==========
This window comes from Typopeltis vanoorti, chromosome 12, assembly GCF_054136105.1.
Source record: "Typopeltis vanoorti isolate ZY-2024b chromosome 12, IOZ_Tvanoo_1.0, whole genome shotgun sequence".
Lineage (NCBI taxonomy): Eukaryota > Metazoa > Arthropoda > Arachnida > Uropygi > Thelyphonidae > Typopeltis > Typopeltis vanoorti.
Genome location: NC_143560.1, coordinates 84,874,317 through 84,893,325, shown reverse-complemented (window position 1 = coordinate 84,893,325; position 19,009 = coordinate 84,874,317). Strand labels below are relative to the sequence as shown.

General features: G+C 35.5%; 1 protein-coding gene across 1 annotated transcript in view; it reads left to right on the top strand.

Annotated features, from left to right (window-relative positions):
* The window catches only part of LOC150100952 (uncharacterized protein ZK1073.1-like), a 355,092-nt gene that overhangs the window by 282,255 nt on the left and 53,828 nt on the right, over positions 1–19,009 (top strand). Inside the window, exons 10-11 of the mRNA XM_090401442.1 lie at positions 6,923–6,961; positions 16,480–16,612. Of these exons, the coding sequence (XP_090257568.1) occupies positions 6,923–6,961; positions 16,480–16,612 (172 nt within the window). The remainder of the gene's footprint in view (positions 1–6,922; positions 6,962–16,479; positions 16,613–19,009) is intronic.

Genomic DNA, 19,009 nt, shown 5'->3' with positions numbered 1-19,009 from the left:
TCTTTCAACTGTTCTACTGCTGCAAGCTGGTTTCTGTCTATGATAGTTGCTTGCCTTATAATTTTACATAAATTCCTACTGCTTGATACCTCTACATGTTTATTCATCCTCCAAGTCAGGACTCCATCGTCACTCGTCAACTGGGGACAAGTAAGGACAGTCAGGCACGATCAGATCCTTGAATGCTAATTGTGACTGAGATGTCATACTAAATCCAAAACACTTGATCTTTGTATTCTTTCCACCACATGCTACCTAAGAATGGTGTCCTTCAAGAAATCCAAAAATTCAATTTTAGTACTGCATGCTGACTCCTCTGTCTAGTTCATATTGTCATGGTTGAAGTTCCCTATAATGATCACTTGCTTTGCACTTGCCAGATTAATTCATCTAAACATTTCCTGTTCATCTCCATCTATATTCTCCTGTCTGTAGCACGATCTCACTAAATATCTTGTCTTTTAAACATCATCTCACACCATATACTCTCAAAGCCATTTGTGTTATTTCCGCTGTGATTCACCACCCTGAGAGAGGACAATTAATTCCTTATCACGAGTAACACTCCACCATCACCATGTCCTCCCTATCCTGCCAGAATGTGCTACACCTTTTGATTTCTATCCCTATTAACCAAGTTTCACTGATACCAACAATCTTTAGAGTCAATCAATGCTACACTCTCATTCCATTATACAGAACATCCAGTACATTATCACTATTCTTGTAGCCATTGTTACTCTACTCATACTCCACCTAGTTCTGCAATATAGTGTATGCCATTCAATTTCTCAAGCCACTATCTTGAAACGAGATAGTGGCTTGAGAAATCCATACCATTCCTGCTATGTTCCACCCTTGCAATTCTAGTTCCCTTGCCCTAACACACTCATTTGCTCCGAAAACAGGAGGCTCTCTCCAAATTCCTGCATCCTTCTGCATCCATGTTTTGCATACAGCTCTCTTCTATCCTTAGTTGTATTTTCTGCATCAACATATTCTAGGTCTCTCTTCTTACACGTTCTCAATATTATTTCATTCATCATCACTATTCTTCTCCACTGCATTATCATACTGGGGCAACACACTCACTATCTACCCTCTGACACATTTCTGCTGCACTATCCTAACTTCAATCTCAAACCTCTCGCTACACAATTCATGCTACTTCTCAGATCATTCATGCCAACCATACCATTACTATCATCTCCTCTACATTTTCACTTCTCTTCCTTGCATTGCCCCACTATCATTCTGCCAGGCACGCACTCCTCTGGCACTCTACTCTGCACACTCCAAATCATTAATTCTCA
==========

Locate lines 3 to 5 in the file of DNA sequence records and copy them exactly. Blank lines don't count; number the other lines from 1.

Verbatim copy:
Lineage (NCBI taxonomy): Eukaryota > Metazoa > Arthropoda > Arachnida > Uropygi > Thelyphonidae > Typopeltis > Typopeltis vanoorti.
Genome location: NC_143560.1, coordinates 84,874,317 through 84,893,325, shown reverse-complemented (window position 1 = coordinate 84,893,325; position 19,009 = coordinate 84,874,317). Strand labels below are relative to the sequence as shown.

General features: G+C 35.5%; 1 protein-coding gene across 1 annotated transcript in view; it reads left to right on the top strand.